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An Imperial Beach Hidden Gem and Bird of the Week, the Horned Lark

Aug 10, 2017 06:03AM ● By Paul Spear

An Imperial Beach Hidden Gem,  Bryan Brillhart Photography present the “Dig IB” Bird of the Week, the Horned Lark (Eremophila alpestris)

The column will provide a picture of a bird(s) locally photographed and we will have background on the bird.

The Horned Lark (Eremophila alpestris)

This week’s “Bird of the Week” is the Horned Lark (Eremophila alpestris). Unlike most other larks, this is a distinctive-looking species on the ground, mainly brown-grey above and pale below, with a striking black and yellow face pattern. Except for the central feathers, the tail is mostly black, contrasting with the paler body; this contrast is especially noticeable when the bird is in flight. The summer male has black "horns", which give this species its American name. America has a number of races distinguished by the face pattern and back color of males, especially in summer.

On open fields in winter, flocks of Horned Larks walk and run on the ground, examining the soil and stubble in search of seeds. If disturbed, the flock makes away in swift, twisting flight, making soft lisping call notes. This species, the only native lark in North America, begins nesting very early in spring in those same barren fields, and the tinkling songs of the males come from high overhead as they perform their flight-song display. The "horns" of the Horned Lark are little tufts of feathers, visible only at close range.

The Horned Lark does well on overgrazed or abused land, so its numbers probably have increased in North America with the advance of civilization.

Habitat is on prairies, fields, airports, shores, and tundra. They inhabit open ground, generally avoiding areas with trees or even bushes.

Horned Larks forage entirely by walking and running on the ground, picking up items from the 

ground or from plants low enough to reach. Except when nesting, they usually forage in flocks. They feed on small seeds from a great variety of grasses and weeds, and also on waste grain. Many insects are also eaten, especially in summer, when they may make up half of the total diet. They also eat some spiders and snails, and berries of low-growing plants in some regions.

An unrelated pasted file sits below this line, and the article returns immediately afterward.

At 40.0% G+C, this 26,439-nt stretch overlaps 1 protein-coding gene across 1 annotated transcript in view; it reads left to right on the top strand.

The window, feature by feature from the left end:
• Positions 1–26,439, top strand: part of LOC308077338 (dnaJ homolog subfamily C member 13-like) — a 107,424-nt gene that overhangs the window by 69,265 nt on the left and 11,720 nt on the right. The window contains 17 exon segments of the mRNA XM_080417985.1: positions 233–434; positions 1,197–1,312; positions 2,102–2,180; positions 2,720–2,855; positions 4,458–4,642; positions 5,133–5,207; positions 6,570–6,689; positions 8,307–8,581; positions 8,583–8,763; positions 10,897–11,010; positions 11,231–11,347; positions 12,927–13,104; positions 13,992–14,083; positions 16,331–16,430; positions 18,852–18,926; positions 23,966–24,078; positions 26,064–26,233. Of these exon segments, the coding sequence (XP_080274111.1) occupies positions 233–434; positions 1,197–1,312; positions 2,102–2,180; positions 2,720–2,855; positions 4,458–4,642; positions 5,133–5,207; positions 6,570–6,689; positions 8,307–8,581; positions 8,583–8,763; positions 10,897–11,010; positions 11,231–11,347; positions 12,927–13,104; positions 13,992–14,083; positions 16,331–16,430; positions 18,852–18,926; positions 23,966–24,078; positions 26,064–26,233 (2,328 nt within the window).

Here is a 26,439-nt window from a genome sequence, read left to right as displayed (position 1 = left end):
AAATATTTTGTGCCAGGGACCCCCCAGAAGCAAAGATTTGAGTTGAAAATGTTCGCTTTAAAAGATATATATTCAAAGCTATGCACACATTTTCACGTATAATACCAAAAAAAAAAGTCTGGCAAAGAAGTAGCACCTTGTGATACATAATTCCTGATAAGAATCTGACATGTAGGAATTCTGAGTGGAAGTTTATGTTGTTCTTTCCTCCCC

After mating, females lay 3-4, sometimes 2-5, pale gray to greenish white, blotched and spotted with brown eggs. Incubation is by females in about 10-12 days. Young are fed by both parents. Young may leave the nest after 9-12 days, but are not able to fly for another week. There is usually only 1 brood per year in far north, and 2-3 farther south.

Horned Larks often nest quite early in the spring. Males defend nesting territory by singing, either on the ground or in flight. In flight song display, the male flies up steeply in silence, often to several hundred feet above ground, then hovers and circles for several minutes while singing; finally diving steeply toward the ground. Nest site is on open ground, often next to a grass clump, a piece of dried cow manure, or other object. Nests (built by female) are a slight depression in ground, lined with grass, weeds, rootlets, with an inner lining of fine grass or plant down. One side of nest often has flat "doorstep" of pebbles.

I spotted a few Horned Larks on our beach near the Tijuana River mouth recently. I enjoyed seeing their tufted horns and colorful feathers. See what species you can find while enjoying a beach walk or a bike ride on the many trails in our terrific Tijuana Estuary. Until next week, happy birding!


If you would like to see more of Bryan's Bird Photos you can click on this link:

Bryan Brillhart Photography or Bird of the Week

Bryan Brillhart


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